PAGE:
Hong Kong Customs has stepped up enforcement at all control points with the approach of festive season to clamp down on cross-boundary drug trafficking activities.
Customs officers will stay vigilant at all times to foil attempts by drug traffickers who may take advantage of the busy passenger and cargo flows at the control points during the holidays.
The department will also continue to maintain close contacts with local and overseas enforcement agencies to strengthen intelligence exchange to combat the cross-boundary drug trafficking.
It will also deploy more Customs drug detector dogs to assist in the handling of passengers, luggage and cargo to crack down on drug trafficking activities.
In the first three months of this year, Customs officers at the land boundary control points have detected 51 drug cases and arrested 43 people. For the corresponding period last year, there were 73 cases detected with 66 people arrested.
Of the drug cases which involved people aged below 21 detected in the first quarter, 11 cases were detected with 11 people arrested on their arrival to Hong Kong at the control points. Nineteen people were arrested in 19 cases in the same period last year.
Speaking at a press conference today (April 8), the Head of Customs Drug Investigation Bureau, Mr John Lee, said the department not only employed advanced technology, such as X-ray checkers and ion scanners, but also made use of drug detector dogs to strengthen the department's enforcement against drug trafficking activities.
Mr Lee said that to tie in with the Government's efforts to deter youth from abusing drugs on the Mainland, Hong Kong Customs officers would pay attention to youngsters travelling across the boundary at the control points.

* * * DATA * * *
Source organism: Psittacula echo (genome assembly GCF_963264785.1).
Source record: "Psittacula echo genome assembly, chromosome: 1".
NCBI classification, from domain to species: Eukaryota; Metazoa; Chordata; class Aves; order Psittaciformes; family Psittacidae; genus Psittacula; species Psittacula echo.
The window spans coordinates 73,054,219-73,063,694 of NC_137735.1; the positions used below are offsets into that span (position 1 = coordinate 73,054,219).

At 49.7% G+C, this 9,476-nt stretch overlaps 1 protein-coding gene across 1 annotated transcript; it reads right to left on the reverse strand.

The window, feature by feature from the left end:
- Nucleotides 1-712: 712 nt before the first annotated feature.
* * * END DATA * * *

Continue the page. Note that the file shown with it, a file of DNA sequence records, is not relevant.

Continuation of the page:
He also appealed to young people not to smuggle drugs, because drug trafficking was a serious offence and offenders would face serious consequences if convicted. Under the Dangerous Drugs Ordinance, the maximum penalty for drug trafficking is life imprisonment and a fine of $5 million.
Also present at the press conference, the Divisional Commander (Customs Detector Dog), Mr Lam Sze-hau, said that the Customs drug detector dogs played an important role in combating cross-boundary drug trafficking.
The Customs Detector Dog Division has greatly enhanced its drug detecting capability and deterrent effect against drug trafficking with additional resources allocated last year, bringing its strength from 34 to 45 dogs, Mr Lam said.
The new dog members and their handlers have completed their overseas training and returned to Hong Kong. They have been deployed to various control points to carry out their duties in combating drug trafficking activities.
Mr Lam said that in the first three months of this year, the Customs dogs detected four drug cases with three people arrested. Last year, the Customs Detector Dog Division detected 21 drug cases, with a total seizure of $12.59 million worth of drugs and 15 people arrested.
Ends/Wednesday, April 8, 2009